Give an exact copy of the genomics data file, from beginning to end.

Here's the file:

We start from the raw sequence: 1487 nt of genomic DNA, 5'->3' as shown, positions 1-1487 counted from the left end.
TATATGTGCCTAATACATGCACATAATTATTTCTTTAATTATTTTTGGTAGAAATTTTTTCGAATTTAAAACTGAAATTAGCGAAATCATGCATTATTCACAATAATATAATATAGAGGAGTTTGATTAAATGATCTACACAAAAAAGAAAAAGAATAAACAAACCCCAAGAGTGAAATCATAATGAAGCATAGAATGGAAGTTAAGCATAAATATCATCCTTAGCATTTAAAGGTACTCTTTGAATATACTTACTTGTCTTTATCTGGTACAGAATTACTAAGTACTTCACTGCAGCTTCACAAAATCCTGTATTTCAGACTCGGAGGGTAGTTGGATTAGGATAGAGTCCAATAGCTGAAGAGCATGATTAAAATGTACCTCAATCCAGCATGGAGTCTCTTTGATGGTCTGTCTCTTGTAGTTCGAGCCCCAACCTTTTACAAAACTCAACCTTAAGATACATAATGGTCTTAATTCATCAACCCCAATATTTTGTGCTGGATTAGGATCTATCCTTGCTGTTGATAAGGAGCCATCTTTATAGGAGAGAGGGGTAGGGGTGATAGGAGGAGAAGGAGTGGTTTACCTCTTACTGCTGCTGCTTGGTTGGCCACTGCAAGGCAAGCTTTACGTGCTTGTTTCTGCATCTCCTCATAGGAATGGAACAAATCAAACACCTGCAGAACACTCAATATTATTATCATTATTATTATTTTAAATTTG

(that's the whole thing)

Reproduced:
We start from the raw sequence: 1487 nt of genomic DNA, 5'->3' as shown, positions 1-1487 counted from the left end.
TATATGTGCCTAATACATGCACATAATTATTTCTTTAATTATTTTTGGTAGAAATTTTTTCGAATTTAAAACTGAAATTAGCGAAATCATGCATTATTCACAATAATATAATATAGAGGAGTTTGATTAAATGATCTACACAAAAAAGAAAAAGAATAAACAAACCCCAAGAGTGAAATCATAATGAAGCATAGAATGGAAGTTAAGCATAAATATCATCCTTAGCATTTAAAGGTACTCTTTGAATATACTTACTTGTCTTTATCTGGTACAGAATTACTAAGTACTTCACTGCAGCTTCACAAAATCCTGTATTTCAGACTCGGAGGGTAGTTGGATTAGGATAGAGTCCAATAGCTGAAGAGCATGATTAAAATGTACCTCAATCCAGCATGGAGTCTCTTTGATGGTCTGTCTCTTGTAGTTCGAGCCCCAACCTTTTACAAAACTCAACCTTAAGATACATAATGGTCTTAATTCATCAACCCCAATATTTTGTGCTGGATTAGGATCTATCCTTGCTGTTGATAAGGAGCCATCTTTATAGGAGAGAGGGGTAGGGGTGATAGGAGGAGAAGGAGTGGTTTACCTCTTACTGCTGCTGCTTGGTTGGCCACTGCAAGGCAAGCTTTACGTGCTTGTTTCTGCATCTCCTCATAGGAATGGAACAAATCAAACACCTGCAGAACACTCAATATTATTATCATTATTATTATTTTAAATTTG